Every year, millions of taxpayers don’t file their Federal income tax return on time even though its rarely a good idea. Why does that happen and what are the consequences of not filing a tax return?
Why don’t Taxpayers file timely?
There are a number of reasons that taxpayers don’t file their tax returns timely, but the two reasons below are what I see most often in tax practice:
- Most individuals don’t file their tax returns timely because they owe, or believe they owe, income tax. They’re hoping the problem will magically go away.
- They do not have the information to file their tax return properly. Sometimes, these are taxpayers who work W-2 jobs, but more often, it tends to be taxpayers who are self-employed, who have more complicated tax returns.
The goods news is that there are solutions to these problems.
- If a taxpayer owes the government, there are resolution solutions to tax debt including Payment Plans, Offers-In-Compromise, and currently uncollectible status available to the taxpayer. A taxpayer shouldn’t fail to file their tax return simply due to owing income tax.
- For lack of information issues, taxpayers can seek professional tax help if needed to help them rebuild their return. Remember, even if your return is not perfect, you are required by law to file your tax return.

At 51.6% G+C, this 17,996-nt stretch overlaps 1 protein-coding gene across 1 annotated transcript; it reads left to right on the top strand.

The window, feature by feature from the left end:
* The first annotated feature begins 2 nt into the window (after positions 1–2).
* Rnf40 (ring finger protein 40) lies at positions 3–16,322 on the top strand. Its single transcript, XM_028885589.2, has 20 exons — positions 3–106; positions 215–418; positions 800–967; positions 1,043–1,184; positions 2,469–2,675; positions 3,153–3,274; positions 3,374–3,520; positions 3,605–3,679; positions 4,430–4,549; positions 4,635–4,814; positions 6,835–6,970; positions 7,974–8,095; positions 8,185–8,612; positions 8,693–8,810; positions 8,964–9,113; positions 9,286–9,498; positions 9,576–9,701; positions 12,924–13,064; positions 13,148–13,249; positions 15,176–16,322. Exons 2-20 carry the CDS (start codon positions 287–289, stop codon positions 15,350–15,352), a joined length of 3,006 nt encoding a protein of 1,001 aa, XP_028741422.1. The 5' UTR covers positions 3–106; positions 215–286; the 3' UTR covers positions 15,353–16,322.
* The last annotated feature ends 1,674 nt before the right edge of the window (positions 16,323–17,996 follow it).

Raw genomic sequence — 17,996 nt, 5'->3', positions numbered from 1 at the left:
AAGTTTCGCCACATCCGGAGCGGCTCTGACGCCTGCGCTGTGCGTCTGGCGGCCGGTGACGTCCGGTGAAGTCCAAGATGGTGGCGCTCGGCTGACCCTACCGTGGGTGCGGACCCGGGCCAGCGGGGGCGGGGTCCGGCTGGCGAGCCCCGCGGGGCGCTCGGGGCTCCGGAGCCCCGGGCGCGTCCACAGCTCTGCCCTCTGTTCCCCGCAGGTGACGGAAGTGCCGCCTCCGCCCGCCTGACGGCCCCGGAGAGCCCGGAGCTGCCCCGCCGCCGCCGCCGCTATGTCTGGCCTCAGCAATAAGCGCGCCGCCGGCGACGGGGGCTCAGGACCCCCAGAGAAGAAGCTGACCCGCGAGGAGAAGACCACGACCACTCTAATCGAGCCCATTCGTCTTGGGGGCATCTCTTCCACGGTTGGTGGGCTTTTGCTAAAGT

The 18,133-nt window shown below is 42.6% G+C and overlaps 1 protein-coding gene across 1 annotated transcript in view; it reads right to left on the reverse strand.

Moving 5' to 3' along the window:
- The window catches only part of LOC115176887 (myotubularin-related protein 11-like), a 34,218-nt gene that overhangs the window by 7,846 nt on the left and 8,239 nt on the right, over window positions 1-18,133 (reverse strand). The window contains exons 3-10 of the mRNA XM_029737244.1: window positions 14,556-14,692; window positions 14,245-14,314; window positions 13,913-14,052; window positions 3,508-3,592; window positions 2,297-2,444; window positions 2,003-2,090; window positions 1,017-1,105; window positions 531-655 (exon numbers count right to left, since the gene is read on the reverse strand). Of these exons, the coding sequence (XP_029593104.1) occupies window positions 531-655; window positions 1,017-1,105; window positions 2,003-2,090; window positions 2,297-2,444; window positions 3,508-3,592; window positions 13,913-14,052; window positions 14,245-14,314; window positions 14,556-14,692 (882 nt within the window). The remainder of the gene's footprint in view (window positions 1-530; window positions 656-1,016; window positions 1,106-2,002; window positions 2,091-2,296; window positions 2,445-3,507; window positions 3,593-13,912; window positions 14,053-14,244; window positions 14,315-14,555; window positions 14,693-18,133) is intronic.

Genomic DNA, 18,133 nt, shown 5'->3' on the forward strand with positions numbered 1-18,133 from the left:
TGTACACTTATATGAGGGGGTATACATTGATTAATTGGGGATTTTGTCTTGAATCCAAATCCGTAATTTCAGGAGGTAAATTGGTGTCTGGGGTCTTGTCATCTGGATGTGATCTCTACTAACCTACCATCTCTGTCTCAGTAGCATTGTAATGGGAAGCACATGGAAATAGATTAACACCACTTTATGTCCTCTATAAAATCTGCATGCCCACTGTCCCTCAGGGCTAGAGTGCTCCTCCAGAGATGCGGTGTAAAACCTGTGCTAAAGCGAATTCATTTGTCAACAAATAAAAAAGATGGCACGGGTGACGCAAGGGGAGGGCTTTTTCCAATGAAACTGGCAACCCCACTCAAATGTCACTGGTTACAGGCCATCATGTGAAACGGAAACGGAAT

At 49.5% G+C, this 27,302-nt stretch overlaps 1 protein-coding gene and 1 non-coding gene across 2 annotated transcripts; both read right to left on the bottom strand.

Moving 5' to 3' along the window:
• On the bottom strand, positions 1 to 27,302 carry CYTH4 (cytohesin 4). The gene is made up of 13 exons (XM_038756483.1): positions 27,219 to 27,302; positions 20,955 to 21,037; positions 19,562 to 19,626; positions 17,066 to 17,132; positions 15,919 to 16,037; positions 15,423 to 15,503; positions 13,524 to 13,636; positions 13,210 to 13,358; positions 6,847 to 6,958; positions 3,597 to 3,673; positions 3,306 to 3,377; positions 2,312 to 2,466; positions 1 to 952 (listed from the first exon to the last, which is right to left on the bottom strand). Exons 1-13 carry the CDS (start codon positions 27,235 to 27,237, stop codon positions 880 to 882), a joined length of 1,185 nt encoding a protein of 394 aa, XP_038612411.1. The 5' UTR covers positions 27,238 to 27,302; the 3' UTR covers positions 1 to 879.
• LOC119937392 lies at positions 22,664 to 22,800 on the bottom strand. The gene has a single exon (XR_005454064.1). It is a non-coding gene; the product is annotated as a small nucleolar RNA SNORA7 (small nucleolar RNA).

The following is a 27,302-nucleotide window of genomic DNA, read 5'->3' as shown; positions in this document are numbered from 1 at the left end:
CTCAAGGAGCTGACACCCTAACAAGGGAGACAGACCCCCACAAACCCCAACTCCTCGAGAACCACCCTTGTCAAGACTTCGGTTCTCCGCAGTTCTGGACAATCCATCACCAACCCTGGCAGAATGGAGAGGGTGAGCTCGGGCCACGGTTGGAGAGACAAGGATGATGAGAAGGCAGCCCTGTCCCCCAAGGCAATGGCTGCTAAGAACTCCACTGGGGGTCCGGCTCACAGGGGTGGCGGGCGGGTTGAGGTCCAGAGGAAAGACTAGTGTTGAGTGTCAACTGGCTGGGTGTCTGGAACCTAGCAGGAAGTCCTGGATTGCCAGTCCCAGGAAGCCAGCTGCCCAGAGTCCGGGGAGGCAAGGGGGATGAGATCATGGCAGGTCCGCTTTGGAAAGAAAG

What are the Consequences of Filing Late?
There are a number. Here are 7 Negative consequences of filing late:
- If you owe taxes, you will now incur a late filing penalty. This penalty is harsh. It is 5% per month with a 25% maximum penalty.
- If you owe taxes, you will also continue to incur a penalty for the late payment of taxes. This penalty is ½ percent per month with a 25% maximum penalty.
- In addition to penalties for late filing and late payments, interest is accruing on both the tax itself and the penalties.
- If your problem goes on long enough, the IRS will file a Substitute for Return on your behalf. Hint! It won’t be to your benefit and you won’t like their filing.
- Eventually, not dealing with this debt may mean levies and liens in addition to the penalties. Worst case scenario, it could become criminal.
- The IRS has 10 years to collect tax debt. Guess what? That clock doesn’t start until the return or SFR is filed.
- If you’re owed a refund, remember that you have only 3 years to request the refund. Otherwise, it belongs to the government.
Do you Need Help?
If you need help getting caught up or any issue related to IRS tax debt, we can help you. Please give me a call at (972) 821-1991 or at firstname.lastname@example.org. To learn more about us, visit our website at https://jablonskyandassociates.com/.